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Thirteenth Amendment Abolishes Slavery

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On January 31, 1865 Congress passed and on February 1st President Abraham Lincoln approved the 13th Amendment to the United States Constitution, which officially abolished slavery throughout the United States once it was ratified by three quarters of state legislatures. Ratification was completed December 6, 1865.

President Lincoln and members of his party were concerned that the Emancipation Proclamation would be seen as a temporary war measure, since it was based entirely on the President's war powers. Furthermore, the Emancipation Proclamation had not freed slaves in the border states and did not abolish slavery. A Constitutional amendment would ensure the end of slavery nationwide. The 13th Amendment declared:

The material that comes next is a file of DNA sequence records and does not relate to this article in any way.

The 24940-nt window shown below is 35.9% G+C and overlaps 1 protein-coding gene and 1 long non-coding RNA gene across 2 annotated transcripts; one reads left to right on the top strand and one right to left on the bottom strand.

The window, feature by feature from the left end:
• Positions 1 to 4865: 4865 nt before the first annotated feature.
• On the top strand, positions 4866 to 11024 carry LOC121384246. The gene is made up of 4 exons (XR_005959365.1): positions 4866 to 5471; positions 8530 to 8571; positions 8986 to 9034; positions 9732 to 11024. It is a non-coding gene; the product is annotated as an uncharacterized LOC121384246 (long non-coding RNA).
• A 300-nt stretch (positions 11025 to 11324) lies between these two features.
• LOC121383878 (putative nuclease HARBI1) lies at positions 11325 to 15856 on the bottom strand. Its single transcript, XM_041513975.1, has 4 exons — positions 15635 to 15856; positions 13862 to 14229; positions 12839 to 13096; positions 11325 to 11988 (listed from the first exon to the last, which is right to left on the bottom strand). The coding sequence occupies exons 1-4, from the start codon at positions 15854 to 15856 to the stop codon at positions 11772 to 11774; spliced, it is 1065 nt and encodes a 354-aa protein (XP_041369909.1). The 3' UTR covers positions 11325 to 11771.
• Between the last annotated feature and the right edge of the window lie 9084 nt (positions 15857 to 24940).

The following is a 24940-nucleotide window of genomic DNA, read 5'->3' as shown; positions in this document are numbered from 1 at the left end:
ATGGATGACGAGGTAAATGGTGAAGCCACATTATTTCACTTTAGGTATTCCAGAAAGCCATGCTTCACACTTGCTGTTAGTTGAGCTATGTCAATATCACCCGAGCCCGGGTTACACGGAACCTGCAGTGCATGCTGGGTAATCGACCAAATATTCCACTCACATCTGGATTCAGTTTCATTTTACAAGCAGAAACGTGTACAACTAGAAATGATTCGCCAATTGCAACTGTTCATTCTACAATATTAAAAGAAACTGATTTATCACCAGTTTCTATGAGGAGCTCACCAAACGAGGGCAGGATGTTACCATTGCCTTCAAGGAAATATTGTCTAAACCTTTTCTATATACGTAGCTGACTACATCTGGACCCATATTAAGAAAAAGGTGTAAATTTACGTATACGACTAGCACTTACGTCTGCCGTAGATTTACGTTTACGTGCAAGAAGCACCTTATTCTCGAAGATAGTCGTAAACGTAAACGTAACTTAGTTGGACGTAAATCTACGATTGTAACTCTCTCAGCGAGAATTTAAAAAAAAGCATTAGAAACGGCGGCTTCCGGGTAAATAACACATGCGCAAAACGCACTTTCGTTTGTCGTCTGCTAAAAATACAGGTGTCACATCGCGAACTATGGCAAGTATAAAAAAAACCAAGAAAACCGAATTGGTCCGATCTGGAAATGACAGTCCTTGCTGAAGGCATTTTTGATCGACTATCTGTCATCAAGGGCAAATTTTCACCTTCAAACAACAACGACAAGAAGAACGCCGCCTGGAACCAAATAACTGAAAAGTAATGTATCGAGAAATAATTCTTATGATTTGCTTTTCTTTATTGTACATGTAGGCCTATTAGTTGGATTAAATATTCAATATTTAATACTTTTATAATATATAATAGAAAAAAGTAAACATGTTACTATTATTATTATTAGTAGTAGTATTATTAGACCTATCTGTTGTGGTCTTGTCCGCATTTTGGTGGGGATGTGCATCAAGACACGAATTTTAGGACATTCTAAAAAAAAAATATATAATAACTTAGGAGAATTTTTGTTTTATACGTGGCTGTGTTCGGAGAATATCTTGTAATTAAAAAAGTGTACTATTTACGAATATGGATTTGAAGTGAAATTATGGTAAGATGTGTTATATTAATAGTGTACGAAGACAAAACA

Neither slavery nor involuntary servitude, except as a punishment for crime whereof the party shall have been duly convicted, shall exist within the United States, or any place subject to their jurisdiction.
View primary source documents related to its passage at the Library of Congress Web Guide about the 13th Amendment and learn more about the 13th Amendment and emancipation in the United States at your Milwaukee Public Library.

The 13th Amendment, along with the 14th and 15th, is one of the trio of Reconstruction Amendments that greatly expanded the civil rights of Americans. Stay tuned this week to learn more about the 14th and 15th Amendments to the Constitution.


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